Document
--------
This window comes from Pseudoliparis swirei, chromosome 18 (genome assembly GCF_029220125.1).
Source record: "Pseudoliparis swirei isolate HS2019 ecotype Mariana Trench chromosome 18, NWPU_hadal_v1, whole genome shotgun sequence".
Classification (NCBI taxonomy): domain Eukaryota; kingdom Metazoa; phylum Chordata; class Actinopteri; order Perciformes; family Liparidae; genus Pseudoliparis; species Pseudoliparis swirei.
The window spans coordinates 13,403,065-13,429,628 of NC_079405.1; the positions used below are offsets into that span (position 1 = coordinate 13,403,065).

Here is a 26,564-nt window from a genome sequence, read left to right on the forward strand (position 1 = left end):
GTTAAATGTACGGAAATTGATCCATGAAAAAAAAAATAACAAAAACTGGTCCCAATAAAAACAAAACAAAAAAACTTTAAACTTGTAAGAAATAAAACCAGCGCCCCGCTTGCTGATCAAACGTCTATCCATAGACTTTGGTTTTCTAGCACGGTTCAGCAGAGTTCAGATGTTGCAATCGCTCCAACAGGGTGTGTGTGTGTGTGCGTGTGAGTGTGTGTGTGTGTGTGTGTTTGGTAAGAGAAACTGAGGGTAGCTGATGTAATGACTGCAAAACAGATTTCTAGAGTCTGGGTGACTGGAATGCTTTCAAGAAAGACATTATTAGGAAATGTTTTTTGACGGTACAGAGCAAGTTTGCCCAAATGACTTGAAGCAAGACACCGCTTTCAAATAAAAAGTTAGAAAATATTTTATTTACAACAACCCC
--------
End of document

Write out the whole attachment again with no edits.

This window comes from Pseudoliparis swirei, chromosome 18 (genome assembly GCF_029220125.1).
Source record: "Pseudoliparis swirei isolate HS2019 ecotype Mariana Trench chromosome 18, NWPU_hadal_v1, whole genome shotgun sequence".
Classification (NCBI taxonomy): domain Eukaryota; kingdom Metazoa; phylum Chordata; class Actinopteri; order Perciformes; family Liparidae; genus Pseudoliparis; species Pseudoliparis swirei.
The window spans coordinates 13,403,065-13,429,628 of NC_079405.1; the positions used below are offsets into that span (position 1 = coordinate 13,403,065).

Here is a 26,564-nt window from a genome sequence, read left to right on the forward strand (position 1 = left end):
GTTAAATGTACGGAAATTGATCCATGAAAAAAAAAATAACAAAAACTGGTCCCAATAAAAACAAAACAAAAAAACTTTAAACTTGTAAGAAATAAAACCAGCGCCCCGCTTGCTGATCAAACGTCTATCCATAGACTTTGGTTTTCTAGCACGGTTCAGCAGAGTTCAGATGTTGCAATCGCTCCAACAGGGTGTGTGTGTGTGTGCGTGTGAGTGTGTGTGTGTGTGTGTGTTTGGTAAGAGAAACTGAGGGTAGCTGATGTAATGACTGCAAAACAGATTTCTAGAGTCTGGGTGACTGGAATGCTTTCAAGAAAGACATTATTAGGAAATGTTTTTTGACGGTACAGAGCAAGTTTGCCCAAATGACTTGAAGCAAGACACCGCTTTCAAATAAAAAGTTAGAAAATATTTTATTTACAACAACCCC